Now, let me conclude by saying this, runners are good people by nature. Meg Cross Menzies was a good person. I can’t answer why Meg is no longer with us. But of this I am sure, as a Christian and God fearing man, that there is the possibility that when my time comes, if I am in front of Peter waiting for a decision of my worthiness, this angel wearing a pair of running shoes will approach me and with the nicest smile in her face, like her mom Pam, will say and ask: "So you are Felix!... Do you want to go for a run?" THAT would make my LIFE!!
A guest post from Karen Mills:
It read like a tragic love story. A kind and beautiful young lady with a heart for others met a handsome, wholesome young man dedicated to making the world a better place. They married in a fairy-tale wedding, had children, and moved to the home of her dreams. She devoted herself to her family, while still pursuing her passion for running. In the prime of her young life she was struck down, creating an outpouring of support for her devastated family, who bravely trudge on. These facts were and are true, but only scratch the surface.
For over thirty years, it has been my privilege to call Meg's family my friends. We met when Meg and my daughter were in the same Brownie troop. Meg was beautiful even then, both physically and with an inner beauty that radiated through twinkling eyes and an infectious, ever-present smile. A gifted athlete, Meg loved running. She also loved to sing, and she did it well. She was equally at ease with children, youth, and adults of any age. She was kind to all and helpful, especially at home. When she talked with you, it seemed that you were the most important thing in Meg's life at that moment.
When Meg's mom became the music director at our church, Meg and the rest of the family came too. By then Meg was a college student who could easily have balked at the change in her routine. Instead, Meg embraced it, and immersed herself in church activities. She taught Sunday School, became a Deaconess, worked with youth, and sang in choir. When Meg and Scott married, she devoted herself to building a life with him. Her children were her pride and joy, and she was a great mom. She loved them fiercely and protectively. They kept a schedule, ate the right things, were cute, funny, and well behaved, just like their parents. Meg's family came first. She put them before career, interests, hobbies, etc.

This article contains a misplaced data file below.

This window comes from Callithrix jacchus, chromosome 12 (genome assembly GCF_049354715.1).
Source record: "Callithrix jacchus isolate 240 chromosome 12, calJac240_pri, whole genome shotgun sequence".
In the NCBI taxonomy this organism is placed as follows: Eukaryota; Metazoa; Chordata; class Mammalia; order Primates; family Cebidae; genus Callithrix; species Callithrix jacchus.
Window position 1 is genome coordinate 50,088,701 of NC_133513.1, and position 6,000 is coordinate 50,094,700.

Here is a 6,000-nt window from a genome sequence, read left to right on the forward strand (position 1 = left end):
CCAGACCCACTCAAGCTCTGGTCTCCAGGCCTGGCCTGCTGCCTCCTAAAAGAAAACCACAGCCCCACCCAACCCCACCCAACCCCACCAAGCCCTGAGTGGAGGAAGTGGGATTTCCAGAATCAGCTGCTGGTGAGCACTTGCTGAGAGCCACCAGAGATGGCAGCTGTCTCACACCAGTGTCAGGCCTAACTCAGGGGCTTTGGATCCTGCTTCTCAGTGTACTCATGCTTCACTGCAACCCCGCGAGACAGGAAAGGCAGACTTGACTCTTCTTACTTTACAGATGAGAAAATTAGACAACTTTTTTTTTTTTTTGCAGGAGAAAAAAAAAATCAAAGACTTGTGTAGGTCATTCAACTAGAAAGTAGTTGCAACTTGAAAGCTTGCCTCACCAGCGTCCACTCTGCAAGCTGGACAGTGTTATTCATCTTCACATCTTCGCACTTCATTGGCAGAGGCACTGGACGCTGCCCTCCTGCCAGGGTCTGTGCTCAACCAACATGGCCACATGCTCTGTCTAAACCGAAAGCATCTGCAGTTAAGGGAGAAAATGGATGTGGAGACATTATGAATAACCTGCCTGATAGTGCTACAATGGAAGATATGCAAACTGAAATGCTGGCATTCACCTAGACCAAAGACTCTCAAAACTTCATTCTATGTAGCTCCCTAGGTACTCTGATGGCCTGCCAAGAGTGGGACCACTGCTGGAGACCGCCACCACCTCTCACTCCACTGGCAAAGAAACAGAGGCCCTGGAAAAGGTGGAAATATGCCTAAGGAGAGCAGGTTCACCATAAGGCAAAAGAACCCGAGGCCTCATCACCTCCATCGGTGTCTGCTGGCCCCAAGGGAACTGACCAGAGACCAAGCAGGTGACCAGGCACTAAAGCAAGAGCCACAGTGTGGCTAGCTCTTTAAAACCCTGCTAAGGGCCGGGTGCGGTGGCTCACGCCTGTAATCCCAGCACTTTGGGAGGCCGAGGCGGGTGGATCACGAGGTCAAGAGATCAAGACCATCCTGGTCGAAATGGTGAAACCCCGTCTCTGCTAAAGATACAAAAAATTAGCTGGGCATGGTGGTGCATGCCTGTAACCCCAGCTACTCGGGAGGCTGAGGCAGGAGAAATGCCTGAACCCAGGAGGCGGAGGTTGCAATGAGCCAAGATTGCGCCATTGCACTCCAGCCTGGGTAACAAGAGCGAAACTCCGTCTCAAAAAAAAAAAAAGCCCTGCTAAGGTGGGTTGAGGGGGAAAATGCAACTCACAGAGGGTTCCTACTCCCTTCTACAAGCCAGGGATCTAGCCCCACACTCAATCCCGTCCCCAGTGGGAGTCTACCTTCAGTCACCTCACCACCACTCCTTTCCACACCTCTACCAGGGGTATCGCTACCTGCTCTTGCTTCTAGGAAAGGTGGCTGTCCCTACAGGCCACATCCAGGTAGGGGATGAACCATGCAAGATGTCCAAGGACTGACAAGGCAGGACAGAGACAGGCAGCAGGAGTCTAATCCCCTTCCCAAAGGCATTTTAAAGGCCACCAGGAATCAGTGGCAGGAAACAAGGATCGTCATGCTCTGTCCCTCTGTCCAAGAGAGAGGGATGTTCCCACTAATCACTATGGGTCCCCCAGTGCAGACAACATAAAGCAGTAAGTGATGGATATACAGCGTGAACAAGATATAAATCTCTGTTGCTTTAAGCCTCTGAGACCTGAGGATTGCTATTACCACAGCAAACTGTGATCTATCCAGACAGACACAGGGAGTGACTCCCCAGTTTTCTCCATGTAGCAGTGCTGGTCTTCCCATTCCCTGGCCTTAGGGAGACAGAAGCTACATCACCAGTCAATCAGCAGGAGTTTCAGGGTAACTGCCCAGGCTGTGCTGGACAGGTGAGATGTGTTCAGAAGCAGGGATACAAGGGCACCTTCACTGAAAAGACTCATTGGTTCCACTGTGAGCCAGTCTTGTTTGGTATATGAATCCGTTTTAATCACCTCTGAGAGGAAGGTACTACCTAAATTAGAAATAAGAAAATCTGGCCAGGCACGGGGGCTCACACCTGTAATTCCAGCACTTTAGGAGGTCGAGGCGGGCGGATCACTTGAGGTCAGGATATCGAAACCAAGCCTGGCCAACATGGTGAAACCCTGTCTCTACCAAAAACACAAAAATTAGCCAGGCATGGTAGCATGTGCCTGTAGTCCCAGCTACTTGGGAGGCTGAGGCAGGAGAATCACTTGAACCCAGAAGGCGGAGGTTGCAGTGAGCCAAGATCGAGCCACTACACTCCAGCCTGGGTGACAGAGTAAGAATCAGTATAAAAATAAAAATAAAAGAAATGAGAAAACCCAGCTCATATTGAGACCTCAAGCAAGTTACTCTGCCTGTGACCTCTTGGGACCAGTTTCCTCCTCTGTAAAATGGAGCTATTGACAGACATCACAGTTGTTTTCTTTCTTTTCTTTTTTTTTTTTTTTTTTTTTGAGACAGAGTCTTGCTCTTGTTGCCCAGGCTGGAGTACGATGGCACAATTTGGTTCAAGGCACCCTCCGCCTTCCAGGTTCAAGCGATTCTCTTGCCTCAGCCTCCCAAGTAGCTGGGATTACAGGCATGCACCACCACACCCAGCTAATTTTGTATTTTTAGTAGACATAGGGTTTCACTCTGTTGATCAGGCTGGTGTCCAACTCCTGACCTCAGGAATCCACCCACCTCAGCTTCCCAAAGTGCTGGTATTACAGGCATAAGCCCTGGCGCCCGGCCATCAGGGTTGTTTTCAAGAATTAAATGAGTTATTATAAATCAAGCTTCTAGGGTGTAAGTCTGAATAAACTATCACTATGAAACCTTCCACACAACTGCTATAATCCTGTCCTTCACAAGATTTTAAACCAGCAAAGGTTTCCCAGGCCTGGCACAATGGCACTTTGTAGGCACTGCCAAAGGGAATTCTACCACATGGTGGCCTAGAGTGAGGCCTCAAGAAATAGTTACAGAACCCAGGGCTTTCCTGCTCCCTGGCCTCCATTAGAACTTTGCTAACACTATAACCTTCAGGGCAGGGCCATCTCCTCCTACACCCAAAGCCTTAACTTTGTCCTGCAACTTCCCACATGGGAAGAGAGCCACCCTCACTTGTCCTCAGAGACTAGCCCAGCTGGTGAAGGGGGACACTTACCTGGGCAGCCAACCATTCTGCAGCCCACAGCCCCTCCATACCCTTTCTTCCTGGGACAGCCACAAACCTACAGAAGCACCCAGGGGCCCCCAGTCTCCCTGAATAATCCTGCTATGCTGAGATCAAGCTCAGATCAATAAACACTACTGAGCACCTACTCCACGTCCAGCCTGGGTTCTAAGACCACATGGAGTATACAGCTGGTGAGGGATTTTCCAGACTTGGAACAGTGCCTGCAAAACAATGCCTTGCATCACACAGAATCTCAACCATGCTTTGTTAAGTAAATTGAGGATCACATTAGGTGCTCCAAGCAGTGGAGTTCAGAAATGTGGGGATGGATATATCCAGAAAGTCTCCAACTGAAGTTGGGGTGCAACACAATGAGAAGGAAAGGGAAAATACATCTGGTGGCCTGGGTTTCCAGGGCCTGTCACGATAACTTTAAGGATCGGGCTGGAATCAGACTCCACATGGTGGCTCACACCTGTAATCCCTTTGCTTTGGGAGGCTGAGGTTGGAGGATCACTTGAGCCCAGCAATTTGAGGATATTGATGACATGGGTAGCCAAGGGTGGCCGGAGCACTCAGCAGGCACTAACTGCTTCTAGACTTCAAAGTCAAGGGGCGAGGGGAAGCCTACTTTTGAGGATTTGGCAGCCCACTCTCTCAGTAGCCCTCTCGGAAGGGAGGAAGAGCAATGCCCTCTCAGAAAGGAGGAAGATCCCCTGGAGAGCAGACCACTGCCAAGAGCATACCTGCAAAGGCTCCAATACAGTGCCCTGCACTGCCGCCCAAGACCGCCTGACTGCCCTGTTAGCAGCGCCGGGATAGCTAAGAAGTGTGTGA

On the last day of her life, Meg put soup for the family dinner in the crockpot before going out to run. Though old enough to be her mother, I envied Meg. She was always calm, cool, and collected, while I flew by the seat of my pants. Her children were well dressed and well behaved, while I remembered days when I secretly desired to change my name to anything other than "Mom!!". She was outgoing and friendly to everyone, while I am at ease only with the closest of friends and family.
In the hours after Meg's passing, as I stood with her grieving family in the kitchen of her warm and cozy home, I saw the source of Meg's perfection. On the bulletin board where she kept the family calendar were Bible verses that guided her life. Among them "but those who hope in the LORD will renew their strength. They will soar on wings like eagles; they will run and not grow weary, they will walk and not be faint." (Isaiah 40:31) There was the answer to all my envious questions. In all that she did, Meg trusted God to guide.
Meg inspired me in life, and continues to inspire me to be a better person, a more loving wife, a more understanding mother, a more supportive friend. Now! Because we are not guaranteed tomorrow. Meg would not have sought or wanted the attention she has received, but she would have been delighted to think she inspired someone to be the Christ-like person she aspired to be. That is Meg's advent story!